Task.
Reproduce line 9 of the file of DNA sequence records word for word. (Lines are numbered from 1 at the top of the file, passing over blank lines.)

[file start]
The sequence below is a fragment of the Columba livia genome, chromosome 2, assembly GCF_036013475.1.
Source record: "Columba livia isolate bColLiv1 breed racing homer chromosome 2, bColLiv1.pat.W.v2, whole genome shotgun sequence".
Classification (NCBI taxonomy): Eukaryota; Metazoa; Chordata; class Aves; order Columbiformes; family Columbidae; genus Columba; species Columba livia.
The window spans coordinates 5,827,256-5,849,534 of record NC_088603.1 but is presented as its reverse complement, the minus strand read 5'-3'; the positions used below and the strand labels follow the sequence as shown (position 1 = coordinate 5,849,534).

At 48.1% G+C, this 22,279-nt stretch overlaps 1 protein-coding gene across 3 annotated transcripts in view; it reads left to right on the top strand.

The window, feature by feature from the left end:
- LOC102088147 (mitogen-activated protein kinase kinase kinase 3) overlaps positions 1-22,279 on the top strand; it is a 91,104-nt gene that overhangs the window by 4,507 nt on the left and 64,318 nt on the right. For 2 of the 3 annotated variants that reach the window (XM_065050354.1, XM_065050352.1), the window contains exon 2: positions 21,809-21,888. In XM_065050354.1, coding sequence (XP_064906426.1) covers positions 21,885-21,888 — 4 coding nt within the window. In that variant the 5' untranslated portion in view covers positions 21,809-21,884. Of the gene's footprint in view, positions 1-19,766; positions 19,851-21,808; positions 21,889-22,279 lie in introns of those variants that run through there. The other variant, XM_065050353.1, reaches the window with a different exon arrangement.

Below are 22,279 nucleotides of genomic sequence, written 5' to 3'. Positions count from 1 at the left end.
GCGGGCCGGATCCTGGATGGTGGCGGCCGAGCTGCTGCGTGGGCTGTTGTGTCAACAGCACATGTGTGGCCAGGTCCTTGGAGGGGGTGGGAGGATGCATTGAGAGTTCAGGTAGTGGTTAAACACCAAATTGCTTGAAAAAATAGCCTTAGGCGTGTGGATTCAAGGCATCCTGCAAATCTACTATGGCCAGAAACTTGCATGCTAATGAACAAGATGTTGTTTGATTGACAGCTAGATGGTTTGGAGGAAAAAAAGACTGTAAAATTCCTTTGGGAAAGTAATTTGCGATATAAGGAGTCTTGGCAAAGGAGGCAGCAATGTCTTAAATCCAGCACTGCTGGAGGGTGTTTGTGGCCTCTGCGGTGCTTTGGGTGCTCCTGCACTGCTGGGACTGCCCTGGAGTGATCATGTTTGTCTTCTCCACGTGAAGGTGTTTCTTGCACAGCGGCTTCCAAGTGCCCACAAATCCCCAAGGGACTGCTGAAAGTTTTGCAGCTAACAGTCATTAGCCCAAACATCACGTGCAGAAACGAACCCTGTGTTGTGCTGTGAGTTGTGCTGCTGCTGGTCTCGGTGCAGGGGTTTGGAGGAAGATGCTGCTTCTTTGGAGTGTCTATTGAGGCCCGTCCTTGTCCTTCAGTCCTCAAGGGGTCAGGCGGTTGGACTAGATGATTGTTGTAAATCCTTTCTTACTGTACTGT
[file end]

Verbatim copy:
GCGGGCCGGATCCTGGATGGTGGCGGCCGAGCTGCTGCGTGGGCTGTTGTGTCAACAGCACATGTGTGGCCAGGTCCTTGGAGGGGGTGGGAGGATGCATTGAGAGTTCAGGTAGTGGTTAAACACCAAATTGCTTGAAAAAATAGCCTTAGGCGTGTGGATTCAAGGCATCCTGCAAATCTACTATGGCCAGAAACTTGCATGCTAATGAACAAGATGTTGTTTGATTGACAGCTAGATGGTTTGGAGGAAAAAAAGACTGTAAAATTCCTTTGGGAAAGTAATTTGCGATATAAGGAGTCTTGGCAAAGGAGGCAGCAATGTCTTAAATCCAGCACTGCTGGAGGGTGTTTGTGGCCTCTGCGGTGCTTTGGGTGCTCCTGCACTGCTGGGACTGCCCTGGAGTGATCATGTTTGTCTTCTCCACGTGAAGGTGTTTCTTGCACAGCGGCTTCCAAGTGCCCACAAATCCCCAAGGGACTGCTGAAAGTTTTGCAGCTAACAGTCATTAGCCCAAACATCACGTGCAGAAACGAACCCTGTGTTGTGCTGTGAGTTGTGCTGCTGCTGGTCTCGGTGCAGGGGTTTGGAGGAAGATGCTGCTTCTTTGGAGTGTCTATTGAGGCCCGTCCTTGTCCTTCAGTCCTCAAGGGGTCAGGCGGTTGGACTAGATGATTGTTGTAAATCCTTTCTTACTGTACTGT